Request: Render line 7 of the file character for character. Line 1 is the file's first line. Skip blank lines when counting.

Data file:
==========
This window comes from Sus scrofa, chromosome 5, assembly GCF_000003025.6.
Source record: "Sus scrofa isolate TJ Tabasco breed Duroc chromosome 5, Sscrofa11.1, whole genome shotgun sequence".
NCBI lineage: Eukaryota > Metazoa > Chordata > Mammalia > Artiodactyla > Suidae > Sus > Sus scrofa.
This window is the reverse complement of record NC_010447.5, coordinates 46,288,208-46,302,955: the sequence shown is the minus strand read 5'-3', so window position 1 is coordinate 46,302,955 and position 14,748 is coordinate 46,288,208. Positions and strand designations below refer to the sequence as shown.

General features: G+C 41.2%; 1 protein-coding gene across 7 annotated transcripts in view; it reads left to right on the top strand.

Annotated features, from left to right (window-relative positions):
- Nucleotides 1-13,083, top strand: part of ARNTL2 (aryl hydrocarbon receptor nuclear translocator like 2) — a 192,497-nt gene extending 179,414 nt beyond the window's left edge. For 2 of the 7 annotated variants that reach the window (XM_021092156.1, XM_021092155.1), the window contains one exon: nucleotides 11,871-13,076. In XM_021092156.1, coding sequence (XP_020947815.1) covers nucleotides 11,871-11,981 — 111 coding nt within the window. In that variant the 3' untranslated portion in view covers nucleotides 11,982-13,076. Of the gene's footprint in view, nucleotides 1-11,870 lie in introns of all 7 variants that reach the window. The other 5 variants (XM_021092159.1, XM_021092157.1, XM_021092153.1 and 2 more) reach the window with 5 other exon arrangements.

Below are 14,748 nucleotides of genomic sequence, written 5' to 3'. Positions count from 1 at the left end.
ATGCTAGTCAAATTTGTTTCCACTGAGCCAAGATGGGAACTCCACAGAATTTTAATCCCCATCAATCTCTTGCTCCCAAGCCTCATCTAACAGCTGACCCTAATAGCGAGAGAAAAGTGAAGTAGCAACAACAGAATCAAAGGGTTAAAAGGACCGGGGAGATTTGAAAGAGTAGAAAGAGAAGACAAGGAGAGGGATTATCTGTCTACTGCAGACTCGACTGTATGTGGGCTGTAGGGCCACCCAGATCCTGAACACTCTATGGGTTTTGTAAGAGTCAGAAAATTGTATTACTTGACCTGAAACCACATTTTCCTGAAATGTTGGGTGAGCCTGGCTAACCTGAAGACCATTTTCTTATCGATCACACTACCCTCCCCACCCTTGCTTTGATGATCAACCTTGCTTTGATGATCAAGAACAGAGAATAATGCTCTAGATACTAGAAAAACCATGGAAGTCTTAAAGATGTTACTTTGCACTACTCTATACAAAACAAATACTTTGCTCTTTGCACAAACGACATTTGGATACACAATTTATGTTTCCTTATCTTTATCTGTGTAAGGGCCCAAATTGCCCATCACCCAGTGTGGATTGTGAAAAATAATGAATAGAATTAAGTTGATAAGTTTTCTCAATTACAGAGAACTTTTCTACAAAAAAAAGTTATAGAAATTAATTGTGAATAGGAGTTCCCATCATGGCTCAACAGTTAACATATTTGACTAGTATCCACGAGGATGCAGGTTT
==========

- Nucleotides 1-13,083, top strand: part of ARNTL2 (aryl hydrocarbon receptor nuclear translocator like 2) — a 192,497-nt gene extending 179,414 nt beyond the window's left edge. For 2 of the 7 annotated variants that reach the window (XM_021092156.1, XM_021092155.1), the window contains one exon: nucleotides 11,871-13,076. In XM_021092156.1, coding sequence (XP_020947815.1) covers nucleotides 11,871-11,981 — 111 coding nt within the window. In that variant the 3' untranslated portion in view covers nucleotides 11,982-13,076. Of the gene's footprint in view, nucleotides 1-11,870 lie in introns of all 7 variants that reach the window. The other 5 variants (XM_021092159.1, XM_021092157.1, XM_021092153.1 and 2 more) reach the window with 5 other exon arrangements.